Saturday, November 21, 2009

NaNoWriMo - (-30-)

As a journalism/mass communications student, I learned the story of -30-. It signifies the end of the story. One journalists, upon finding out he had cancer or a brain tumor or looming bankruptcy (the tale changes, depending on the source), wrote his goodbye and - rather than signing it - ended it with -30-.

Most public relations pros and journalists use ### now, but it does not hold the allure of -30-, the story told by the dreamy college professor whose face was lit by an overhead projector as he told the silent class in cool, clipped words. It took years for me to adapt to the ### format. My brain and heart do not adapt as quickly.

NaNoWriMo is being -30-ed. My story there has ended. Under the pressure of an avalanche of words, I cannot focus on my story. Last year, when I had no real sense of my novel, it was a fantastic experience where I could play and smear things on the walls with no sense of reprisal or fear. This year, I know my story. I know my characters... in some cases, better than I know my friends. In pushing for word counts, I found myself creating unlikely scenarios for these characters, and the waste of it made me sick to my stomach.

So, I tried to shock my system in another manner. My greatest vanity (highly encouraged by my husband and sons) is my long, blondish hair. It hits the back of my shoulder blades, perfect for a child to stroke or my man to grab and pull me down for a kiss. My youngest would play barber and brush my hair, but even then he would not pretend to cut it.

I colored it red... dark auburn cherry fire red. The color of my heroine's hair, the color that let her be known to her soldiers during battle.

Because, after all, I am fighting a battle of my own. I am writing the novel, after playing with its sister-screenplay for almost eight years. Typing instead of swinging swords, the clatter of keys instead of the clang of metal. But I am going to finish it, and my beloved Celtic queen will finally be released from our strange, intimate bond.

Tuesday, November 10, 2009

NaNoWriMo - Day 10

I am struggling. I have never written such crappity crap in my life, just for the sake of writing it. While I like the forced march of writing, I wonder if I will be able to use any of this in the final draft, and that is a depressing and debilitating thought. 50,000 words by November 30, and I have had none of the promised responses, like a renewed idea of the plot or a twist in the characters' stories. Still, discouraged > failure.

As you may have noticed, Photobucket gave me the boot because I did not log in for a year. I get my access back if I join their premium program. Pshaw! As if! Insert your own 80s phrase here.

So, I will be remodeling the blog - but not until December. NaNoWriMo, work, and family take precedence over my silly little blog. Still, I welcomed my 10,000th independent visitor last week (thank you whomever checked in from the Netherlands), so I will continue to read and post my boozy thoughts for other crazy bibliophiles in search of a friend.

60. REBECCA - Daphne du Maurier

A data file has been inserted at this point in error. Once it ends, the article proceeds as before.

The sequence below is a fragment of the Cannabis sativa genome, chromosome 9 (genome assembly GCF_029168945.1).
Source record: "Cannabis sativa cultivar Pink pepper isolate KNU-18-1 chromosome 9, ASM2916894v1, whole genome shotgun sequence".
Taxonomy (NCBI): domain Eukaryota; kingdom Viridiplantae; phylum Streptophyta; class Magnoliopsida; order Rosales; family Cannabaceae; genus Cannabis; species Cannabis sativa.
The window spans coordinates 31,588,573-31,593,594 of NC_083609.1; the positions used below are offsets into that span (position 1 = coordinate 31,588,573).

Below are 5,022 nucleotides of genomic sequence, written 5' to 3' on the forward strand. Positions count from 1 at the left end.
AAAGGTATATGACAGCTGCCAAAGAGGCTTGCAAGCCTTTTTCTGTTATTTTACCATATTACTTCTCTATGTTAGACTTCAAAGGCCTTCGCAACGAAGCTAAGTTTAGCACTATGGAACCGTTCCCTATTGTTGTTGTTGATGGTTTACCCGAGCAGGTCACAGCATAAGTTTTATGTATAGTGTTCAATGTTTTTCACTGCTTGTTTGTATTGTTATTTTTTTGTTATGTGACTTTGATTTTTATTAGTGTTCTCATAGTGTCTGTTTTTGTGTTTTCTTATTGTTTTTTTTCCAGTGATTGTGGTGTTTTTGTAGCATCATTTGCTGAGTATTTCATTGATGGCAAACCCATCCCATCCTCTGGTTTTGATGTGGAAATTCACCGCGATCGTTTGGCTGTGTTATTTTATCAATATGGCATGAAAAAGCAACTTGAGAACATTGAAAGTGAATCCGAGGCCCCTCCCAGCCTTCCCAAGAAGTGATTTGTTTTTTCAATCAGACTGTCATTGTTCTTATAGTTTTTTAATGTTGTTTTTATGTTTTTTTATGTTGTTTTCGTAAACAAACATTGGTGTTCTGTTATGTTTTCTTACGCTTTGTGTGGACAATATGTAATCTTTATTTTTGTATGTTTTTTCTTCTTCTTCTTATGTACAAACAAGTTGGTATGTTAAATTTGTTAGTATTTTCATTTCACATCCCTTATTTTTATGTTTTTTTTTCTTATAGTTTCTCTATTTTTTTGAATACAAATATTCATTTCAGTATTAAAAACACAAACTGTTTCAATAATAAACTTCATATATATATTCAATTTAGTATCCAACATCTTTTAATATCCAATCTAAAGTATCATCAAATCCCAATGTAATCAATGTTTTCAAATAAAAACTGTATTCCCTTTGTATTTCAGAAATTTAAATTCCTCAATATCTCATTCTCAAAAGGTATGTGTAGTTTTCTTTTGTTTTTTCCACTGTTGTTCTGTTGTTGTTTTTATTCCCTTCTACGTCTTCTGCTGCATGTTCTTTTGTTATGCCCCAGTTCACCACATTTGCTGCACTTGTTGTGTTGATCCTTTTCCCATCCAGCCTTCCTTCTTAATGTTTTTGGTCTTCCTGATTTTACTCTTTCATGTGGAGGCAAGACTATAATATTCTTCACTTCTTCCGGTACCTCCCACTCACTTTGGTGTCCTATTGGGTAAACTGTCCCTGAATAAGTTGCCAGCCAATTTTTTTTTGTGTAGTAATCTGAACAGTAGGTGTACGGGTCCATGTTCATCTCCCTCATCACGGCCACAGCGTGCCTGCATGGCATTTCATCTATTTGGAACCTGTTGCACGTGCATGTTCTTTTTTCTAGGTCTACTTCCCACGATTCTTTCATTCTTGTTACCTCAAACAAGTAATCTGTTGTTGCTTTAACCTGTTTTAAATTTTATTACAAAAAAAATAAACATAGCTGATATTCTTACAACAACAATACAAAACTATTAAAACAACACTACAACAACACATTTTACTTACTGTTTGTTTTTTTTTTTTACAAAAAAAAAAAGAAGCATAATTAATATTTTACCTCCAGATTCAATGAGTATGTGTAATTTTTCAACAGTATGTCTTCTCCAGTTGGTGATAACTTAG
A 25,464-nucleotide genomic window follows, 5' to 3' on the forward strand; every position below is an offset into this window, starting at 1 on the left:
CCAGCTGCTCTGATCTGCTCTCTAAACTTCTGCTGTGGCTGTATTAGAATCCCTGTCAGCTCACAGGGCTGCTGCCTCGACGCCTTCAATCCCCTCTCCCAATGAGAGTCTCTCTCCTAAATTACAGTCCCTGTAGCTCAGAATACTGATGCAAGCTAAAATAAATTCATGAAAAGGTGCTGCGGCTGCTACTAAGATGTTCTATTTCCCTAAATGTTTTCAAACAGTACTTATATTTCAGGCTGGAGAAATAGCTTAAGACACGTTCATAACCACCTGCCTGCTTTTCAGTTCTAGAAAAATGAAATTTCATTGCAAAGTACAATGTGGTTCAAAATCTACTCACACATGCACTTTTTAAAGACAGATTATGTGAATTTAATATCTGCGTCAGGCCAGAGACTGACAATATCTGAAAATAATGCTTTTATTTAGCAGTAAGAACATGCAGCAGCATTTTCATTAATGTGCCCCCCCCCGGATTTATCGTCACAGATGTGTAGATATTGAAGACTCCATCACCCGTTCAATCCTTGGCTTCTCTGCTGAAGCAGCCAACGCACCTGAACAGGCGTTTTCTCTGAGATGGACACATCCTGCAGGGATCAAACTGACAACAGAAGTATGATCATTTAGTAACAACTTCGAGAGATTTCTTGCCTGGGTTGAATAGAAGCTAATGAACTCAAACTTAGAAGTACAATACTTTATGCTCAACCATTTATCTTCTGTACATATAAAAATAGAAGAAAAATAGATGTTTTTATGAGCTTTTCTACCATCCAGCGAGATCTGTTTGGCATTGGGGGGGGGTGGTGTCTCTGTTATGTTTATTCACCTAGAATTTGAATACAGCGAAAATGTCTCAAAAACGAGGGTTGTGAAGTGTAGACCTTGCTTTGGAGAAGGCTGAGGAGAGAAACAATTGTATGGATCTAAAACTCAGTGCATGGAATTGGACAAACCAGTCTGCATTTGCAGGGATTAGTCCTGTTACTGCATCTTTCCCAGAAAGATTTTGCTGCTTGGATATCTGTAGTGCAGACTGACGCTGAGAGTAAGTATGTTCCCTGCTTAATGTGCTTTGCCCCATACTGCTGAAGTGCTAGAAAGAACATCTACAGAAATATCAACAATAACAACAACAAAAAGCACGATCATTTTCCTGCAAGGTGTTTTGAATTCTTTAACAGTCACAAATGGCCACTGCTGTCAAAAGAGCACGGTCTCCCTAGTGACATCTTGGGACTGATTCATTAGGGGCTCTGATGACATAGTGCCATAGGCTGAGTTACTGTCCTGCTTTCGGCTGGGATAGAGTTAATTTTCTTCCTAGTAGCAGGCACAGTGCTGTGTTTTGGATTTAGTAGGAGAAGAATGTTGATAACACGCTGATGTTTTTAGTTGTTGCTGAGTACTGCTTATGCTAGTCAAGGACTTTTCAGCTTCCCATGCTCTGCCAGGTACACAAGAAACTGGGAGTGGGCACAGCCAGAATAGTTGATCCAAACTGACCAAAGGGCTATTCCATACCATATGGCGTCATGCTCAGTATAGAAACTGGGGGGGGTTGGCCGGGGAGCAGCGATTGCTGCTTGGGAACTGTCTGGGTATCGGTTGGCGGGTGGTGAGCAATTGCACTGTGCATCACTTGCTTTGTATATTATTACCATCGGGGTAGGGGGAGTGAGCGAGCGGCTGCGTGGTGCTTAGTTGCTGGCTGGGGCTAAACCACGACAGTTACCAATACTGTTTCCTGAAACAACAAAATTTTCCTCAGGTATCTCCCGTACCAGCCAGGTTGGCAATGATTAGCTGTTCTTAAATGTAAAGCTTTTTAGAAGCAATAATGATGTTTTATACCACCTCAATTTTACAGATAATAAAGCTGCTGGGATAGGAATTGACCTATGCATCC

No, it is not a "new novel." In fact, many of this blog's readers have recommended Rebecca for years. I've followed your advice because you have seldom been wrong.

Until now. Or not?

I am sorry dear blog readers, but I had such a difficult time with the plot of this novel. The writing was extraordinary - her use of language incredible. Descriptions danced off the pages and into my imagination. Allowing the main character to stay nameless throughout the book could be considered an amazing literary accomplishment for the times (and by a woman! you can hear the critics of old gush).

But I think I needed more backstory - the things she told Maxim about her past but never revealed to the reader. Then, I would understand her desire to stay.

For those who have not read this book (I thought I was the last one, but you never know), Rebecca is the dead wife of the narrator's new husband. Her presence seems to haunt the huge house of Manderley and distract the husband, Maxim, from his new wife. Mrs. Danvers, a nasty old servant of the house, is so dedicated to her former employer that she and the others insist that certain things (menus, the placement of flowers) be like Rebecca would want.

What kicked this over to the plus side was Daphne du Maurier's post script in my paperback version. She didn't give the narrator a name because she could not come up with one. Love it!

3.? out of 5.0 Boat Drinks.

Thursday, November 05, 2009

59. WOLF HALL - Hilary Mantel


Winner of the coveted Man Booker award for fiction in 2009, Wolf Hall charmed and challenged this reader.

First, I will admit some bias. As readers of my blog know, I have been exploring the books about European royalty, including several volumes about Henry V alone. This book shows the relationship between Henry and Anne Boleyn, yet it is through the eyes of dark merchant/lawyer Thomas Cromwell.

If you know enough about British history (or, Thor forbid, you read Phillippa Gregory novels as truth), you already know these characters. Otherwise, it would be a confusing read. Still, these are not the characters that I have known through different pages. Thomas More is older and fierce in his religious beliefs, while Anne Boleyn is both automaton and vengeful bitch.

What was brilliant about this book, however, was the dry humor. Whether at home, in court (meaning the court of royalty), or back alleys, I re-read bits of dialogue over and over to fully enjoy the snark veiled by manners and questions.

4.75 out of 5.0 English Highballs.